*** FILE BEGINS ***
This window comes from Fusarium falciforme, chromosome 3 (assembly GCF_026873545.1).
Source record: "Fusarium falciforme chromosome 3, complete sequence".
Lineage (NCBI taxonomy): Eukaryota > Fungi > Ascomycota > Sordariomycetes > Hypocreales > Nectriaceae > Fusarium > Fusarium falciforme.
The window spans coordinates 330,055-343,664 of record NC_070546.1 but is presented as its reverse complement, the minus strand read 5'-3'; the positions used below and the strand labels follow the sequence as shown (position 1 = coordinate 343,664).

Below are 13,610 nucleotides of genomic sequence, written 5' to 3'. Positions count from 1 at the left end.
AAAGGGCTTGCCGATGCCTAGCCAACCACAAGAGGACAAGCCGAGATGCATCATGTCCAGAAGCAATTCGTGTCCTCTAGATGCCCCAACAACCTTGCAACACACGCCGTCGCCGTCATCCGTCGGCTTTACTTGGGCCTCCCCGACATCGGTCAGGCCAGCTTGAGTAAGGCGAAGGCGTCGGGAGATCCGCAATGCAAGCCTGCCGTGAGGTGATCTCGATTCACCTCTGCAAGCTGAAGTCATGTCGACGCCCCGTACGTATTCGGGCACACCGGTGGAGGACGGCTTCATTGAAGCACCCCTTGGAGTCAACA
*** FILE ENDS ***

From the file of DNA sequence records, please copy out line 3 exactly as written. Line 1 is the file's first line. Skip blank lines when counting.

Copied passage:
Lineage (NCBI taxonomy): Eukaryota > Fungi > Ascomycota > Sordariomycetes > Hypocreales > Nectriaceae > Fusarium > Fusarium falciforme.